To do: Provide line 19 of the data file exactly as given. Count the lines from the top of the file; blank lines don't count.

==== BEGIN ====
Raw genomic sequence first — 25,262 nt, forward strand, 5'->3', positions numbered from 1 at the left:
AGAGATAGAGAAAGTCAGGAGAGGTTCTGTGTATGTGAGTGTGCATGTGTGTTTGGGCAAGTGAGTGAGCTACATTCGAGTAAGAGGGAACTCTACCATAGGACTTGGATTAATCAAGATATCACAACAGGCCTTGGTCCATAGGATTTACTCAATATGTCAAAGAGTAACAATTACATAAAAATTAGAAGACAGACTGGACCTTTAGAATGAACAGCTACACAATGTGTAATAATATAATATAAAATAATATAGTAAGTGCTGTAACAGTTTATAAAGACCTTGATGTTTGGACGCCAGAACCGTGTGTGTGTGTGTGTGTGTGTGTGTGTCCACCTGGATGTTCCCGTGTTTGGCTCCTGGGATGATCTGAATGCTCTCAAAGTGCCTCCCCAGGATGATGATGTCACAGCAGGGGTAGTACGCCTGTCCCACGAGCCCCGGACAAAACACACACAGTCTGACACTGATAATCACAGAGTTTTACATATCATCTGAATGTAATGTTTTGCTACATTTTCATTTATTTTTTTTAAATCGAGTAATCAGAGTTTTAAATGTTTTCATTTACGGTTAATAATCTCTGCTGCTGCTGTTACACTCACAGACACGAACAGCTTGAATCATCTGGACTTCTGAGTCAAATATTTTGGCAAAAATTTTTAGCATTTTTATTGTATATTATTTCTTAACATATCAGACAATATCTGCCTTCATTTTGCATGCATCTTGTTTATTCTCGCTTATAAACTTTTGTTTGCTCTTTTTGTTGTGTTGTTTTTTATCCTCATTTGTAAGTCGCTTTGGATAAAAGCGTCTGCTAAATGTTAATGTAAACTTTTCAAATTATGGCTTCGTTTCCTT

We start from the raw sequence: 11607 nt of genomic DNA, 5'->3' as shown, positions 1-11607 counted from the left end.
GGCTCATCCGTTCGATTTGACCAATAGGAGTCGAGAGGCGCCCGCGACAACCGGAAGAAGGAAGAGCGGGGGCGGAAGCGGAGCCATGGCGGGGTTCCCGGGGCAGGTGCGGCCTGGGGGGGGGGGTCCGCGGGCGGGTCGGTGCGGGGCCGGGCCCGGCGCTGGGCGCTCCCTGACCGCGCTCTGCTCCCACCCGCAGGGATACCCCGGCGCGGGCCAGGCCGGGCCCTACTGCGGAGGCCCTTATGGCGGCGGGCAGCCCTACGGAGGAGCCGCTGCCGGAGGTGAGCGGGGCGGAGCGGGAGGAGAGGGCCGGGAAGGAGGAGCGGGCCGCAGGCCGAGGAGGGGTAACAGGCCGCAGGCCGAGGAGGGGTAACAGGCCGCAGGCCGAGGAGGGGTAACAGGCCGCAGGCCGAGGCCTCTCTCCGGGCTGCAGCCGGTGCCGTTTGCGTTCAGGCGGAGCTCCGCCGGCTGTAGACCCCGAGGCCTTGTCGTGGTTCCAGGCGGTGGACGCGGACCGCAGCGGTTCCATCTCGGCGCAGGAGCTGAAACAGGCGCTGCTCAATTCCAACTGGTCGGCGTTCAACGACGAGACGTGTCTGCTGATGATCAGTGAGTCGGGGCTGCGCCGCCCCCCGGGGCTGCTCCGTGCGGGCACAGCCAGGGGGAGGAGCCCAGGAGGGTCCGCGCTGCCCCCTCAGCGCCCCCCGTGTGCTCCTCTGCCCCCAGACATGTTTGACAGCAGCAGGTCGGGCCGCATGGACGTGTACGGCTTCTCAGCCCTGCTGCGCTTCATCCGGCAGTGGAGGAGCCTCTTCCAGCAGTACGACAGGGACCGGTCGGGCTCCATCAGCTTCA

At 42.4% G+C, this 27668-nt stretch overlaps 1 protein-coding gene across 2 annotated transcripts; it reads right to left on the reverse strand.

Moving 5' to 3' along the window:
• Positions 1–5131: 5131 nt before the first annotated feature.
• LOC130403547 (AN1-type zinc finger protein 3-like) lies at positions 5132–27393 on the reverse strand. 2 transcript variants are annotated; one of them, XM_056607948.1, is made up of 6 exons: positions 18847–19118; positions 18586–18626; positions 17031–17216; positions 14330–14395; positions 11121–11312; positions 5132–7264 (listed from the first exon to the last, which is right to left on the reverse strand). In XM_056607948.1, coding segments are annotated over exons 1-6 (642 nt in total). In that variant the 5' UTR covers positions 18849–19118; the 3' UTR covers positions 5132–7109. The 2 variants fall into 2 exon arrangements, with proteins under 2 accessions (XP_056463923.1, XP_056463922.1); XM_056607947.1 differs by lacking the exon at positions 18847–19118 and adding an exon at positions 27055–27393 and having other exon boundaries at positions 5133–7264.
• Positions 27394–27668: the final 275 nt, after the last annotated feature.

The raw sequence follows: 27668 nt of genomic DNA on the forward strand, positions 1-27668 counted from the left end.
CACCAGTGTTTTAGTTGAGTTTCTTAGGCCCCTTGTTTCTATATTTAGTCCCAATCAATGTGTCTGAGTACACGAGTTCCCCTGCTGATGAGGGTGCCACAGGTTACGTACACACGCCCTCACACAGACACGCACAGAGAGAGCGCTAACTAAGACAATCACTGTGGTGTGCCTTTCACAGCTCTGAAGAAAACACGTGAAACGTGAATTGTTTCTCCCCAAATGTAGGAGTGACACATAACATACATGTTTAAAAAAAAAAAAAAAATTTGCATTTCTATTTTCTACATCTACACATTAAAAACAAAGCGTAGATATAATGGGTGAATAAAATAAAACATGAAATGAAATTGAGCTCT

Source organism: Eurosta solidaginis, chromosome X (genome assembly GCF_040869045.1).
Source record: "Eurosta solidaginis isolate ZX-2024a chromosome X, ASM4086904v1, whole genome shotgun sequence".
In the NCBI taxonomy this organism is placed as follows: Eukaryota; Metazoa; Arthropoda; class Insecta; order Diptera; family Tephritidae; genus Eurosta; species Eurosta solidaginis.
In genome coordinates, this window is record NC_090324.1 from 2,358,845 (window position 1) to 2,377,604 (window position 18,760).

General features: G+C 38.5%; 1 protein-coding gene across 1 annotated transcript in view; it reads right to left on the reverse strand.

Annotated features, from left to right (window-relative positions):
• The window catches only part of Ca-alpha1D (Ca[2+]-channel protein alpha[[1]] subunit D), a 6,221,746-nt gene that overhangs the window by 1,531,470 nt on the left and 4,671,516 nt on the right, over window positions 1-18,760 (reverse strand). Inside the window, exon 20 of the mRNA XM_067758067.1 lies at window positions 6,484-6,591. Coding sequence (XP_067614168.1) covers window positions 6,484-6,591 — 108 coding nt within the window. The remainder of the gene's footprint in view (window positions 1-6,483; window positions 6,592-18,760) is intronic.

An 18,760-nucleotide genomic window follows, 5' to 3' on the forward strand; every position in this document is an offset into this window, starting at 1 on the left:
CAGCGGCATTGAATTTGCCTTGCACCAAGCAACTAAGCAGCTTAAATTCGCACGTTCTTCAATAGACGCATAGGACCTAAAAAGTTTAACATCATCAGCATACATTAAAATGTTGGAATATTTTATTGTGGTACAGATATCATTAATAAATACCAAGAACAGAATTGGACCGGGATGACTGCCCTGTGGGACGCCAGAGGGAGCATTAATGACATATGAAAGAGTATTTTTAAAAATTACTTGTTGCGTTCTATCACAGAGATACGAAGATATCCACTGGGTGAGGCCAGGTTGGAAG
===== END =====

An 18,760-nucleotide genomic window follows, 5' to 3' on the forward strand; every position in this document is an offset into this window, starting at 1 on the left: